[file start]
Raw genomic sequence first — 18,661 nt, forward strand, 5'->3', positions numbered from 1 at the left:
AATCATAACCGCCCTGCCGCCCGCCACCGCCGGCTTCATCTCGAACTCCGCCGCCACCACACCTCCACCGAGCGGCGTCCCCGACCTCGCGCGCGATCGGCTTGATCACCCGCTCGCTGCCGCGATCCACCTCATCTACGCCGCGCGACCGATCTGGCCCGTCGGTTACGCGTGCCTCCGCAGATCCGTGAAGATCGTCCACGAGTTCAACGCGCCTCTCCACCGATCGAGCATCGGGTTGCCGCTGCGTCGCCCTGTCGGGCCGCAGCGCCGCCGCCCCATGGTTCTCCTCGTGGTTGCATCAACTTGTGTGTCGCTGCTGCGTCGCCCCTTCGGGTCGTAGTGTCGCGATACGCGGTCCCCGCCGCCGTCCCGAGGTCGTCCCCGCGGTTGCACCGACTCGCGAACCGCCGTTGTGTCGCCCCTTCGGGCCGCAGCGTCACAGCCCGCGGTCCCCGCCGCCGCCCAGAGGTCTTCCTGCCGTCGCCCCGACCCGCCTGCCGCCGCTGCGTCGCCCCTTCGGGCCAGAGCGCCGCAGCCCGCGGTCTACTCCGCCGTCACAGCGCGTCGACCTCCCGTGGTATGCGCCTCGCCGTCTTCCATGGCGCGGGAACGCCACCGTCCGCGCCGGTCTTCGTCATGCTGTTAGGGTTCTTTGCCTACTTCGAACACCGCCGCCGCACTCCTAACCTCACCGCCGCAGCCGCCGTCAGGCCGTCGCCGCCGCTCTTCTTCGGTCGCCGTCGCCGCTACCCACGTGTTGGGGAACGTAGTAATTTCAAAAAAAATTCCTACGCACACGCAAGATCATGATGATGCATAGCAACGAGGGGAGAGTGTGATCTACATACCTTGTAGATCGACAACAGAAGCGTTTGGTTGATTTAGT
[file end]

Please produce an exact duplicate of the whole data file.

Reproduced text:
Raw genomic sequence first — 18,661 nt, forward strand, 5'->3', positions numbered from 1 at the left:
AATCATAACCGCCCTGCCGCCCGCCACCGCCGGCTTCATCTCGAACTCCGCCGCCACCACACCTCCACCGAGCGGCGTCCCCGACCTCGCGCGCGATCGGCTTGATCACCCGCTCGCTGCCGCGATCCACCTCATCTACGCCGCGCGACCGATCTGGCCCGTCGGTTACGCGTGCCTCCGCAGATCCGTGAAGATCGTCCACGAGTTCAACGCGCCTCTCCACCGATCGAGCATCGGGTTGCCGCTGCGTCGCCCTGTCGGGCCGCAGCGCCGCCGCCCCATGGTTCTCCTCGTGGTTGCATCAACTTGTGTGTCGCTGCTGCGTCGCCCCTTCGGGTCGTAGTGTCGCGATACGCGGTCCCCGCCGCCGTCCCGAGGTCGTCCCCGCGGTTGCACCGACTCGCGAACCGCCGTTGTGTCGCCCCTTCGGGCCGCAGCGTCACAGCCCGCGGTCCCCGCCGCCGCCCAGAGGTCTTCCTGCCGTCGCCCCGACCCGCCTGCCGCCGCTGCGTCGCCCCTTCGGGCCAGAGCGCCGCAGCCCGCGGTCTACTCCGCCGTCACAGCGCGTCGACCTCCCGTGGTATGCGCCTCGCCGTCTTCCATGGCGCGGGAACGCCACCGTCCGCGCCGGTCTTCGTCATGCTGTTAGGGTTCTTTGCCTACTTCGAACACCGCCGCCGCACTCCTAACCTCACCGCCGCAGCCGCCGTCAGGCCGTCGCCGCCGCTCTTCTTCGGTCGCCGTCGCCGCTACCCACGTGTTGGGGAACGTAGTAATTTCAAAAAAAATTCCTACGCACACGCAAGATCATGATGATGCATAGCAACGAGGGGAGAGTGTGATCTACATACCTTGTAGATCGACAACAGAAGCGTTTGGTTGATTTAGT